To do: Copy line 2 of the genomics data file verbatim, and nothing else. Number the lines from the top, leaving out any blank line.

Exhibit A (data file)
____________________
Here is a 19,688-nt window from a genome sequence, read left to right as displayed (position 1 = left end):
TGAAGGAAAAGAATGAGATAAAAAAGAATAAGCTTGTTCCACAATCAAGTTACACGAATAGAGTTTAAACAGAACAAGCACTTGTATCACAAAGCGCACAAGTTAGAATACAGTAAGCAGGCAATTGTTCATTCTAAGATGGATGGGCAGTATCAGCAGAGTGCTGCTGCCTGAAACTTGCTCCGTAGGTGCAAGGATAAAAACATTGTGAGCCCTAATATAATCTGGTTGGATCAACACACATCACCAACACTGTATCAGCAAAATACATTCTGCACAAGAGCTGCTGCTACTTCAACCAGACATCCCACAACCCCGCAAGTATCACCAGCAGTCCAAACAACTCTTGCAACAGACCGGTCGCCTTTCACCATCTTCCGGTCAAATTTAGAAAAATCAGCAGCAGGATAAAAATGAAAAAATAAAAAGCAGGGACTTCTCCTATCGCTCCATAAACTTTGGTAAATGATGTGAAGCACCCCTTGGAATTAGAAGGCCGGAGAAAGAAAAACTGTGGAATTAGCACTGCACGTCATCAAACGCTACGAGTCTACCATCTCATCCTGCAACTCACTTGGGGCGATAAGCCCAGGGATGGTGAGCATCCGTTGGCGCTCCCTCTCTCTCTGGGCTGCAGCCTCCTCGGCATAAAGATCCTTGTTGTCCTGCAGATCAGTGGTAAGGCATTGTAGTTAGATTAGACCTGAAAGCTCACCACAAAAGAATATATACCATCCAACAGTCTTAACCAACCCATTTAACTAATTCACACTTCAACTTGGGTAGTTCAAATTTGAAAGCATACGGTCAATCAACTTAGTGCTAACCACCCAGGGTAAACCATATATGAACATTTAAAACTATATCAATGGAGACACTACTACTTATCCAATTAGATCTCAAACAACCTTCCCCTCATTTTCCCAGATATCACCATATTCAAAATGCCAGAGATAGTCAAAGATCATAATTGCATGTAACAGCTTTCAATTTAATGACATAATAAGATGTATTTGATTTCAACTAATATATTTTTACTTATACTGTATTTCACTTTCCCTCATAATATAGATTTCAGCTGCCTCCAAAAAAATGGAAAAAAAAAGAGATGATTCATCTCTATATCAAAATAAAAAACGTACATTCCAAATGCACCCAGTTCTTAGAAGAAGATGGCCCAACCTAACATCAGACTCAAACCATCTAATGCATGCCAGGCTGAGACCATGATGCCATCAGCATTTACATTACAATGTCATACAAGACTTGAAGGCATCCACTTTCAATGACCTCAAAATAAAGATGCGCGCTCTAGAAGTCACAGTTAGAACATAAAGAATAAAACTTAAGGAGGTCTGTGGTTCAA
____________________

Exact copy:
TGAAGGAAAAGAATGAGATAAAAAAGAATAAGCTTGTTCCACAATCAAGTTACACGAATAGAGTTTAAACAGAACAAGCACTTGTATCACAAAGCGCACAAGTTAGAATACAGTAAGCAGGCAATTGTTCATTCTAAGATGGATGGGCAGTATCAGCAGAGTGCTGCTGCCTGAAACTTGCTCCGTAGGTGCAAGGATAAAAACATTGTGAGCCCTAATATAATCTGGTTGGATCAACACACATCACCAACACTGTATCAGCAAAATACATTCTGCACAAGAGCTGCTGCTACTTCAACCAGACATCCCACAACCCCGCAAGTATCACCAGCAGTCCAAACAACTCTTGCAACAGACCGGTCGCCTTTCACCATCTTCCGGTCAAATTTAGAAAAATCAGCAGCAGGATAAAAATGAAAAAATAAAAAGCAGGGACTTCTCCTATCGCTCCATAAACTTTGGTAAATGATGTGAAGCACCCCTTGGAATTAGAAGGCCGGAGAAAGAAAAACTGTGGAATTAGCACTGCACGTCATCAAACGCTACGAGTCTACCATCTCATCCTGCAACTCACTTGGGGCGATAAGCCCAGGGATGGTGAGCATCCGTTGGCGCTCCCTCTCTCTCTGGGCTGCAGCCTCCTCGGCATAAAGATCCTTGTTGTCCTGCAGATCAGTGGTAAGGCATTGTAGTTAGATTAGACCTGAAAGCTCACCACAAAAGAATATATACCATCCAACAGTCTTAACCAACCCATTTAACTAATTCACACTTCAACTTGGGTAGTTCAAATTTGAAAGCATACGGTCAATCAACTTAGTGCTAACCACCCAGGGTAAACCATATATGAACATTTAAAACTATATCAATGGAGACACTACTACTTATCCAATTAGATCTCAAACAACCTTCCCCTCATTTTCCCAGATATCACCATATTCAAAATGCCAGAGATAGTCAAAGATCATAATTGCATGTAACAGCTTTCAATTTAATGACATAATAAGATGTATTTGATTTCAACTAATATATTTTTACTTATACTGTATTTCACTTTCCCTCATAATATAGATTTCAGCTGCCTCCAAAAAAATGGAAAAAAAAAGAGATGATTCATCTCTATATCAAAATAAAAAACGTACATTCCAAATGCACCCAGTTCTTAGAAGAAGATGGCCCAACCTAACATCAGACTCAAACCATCTAATGCATGCCAGGCTGAGACCATGATGCCATCAGCATTTACATTACAATGTCATACAAGACTTGAAGGCATCCACTTTCAATGACCTCAAAATAAAGATGCGCGCTCTAGAAGTCACAGTTAGAACATAAAGAATAAAACTTAAGGAGGTCTGTGGTTCAA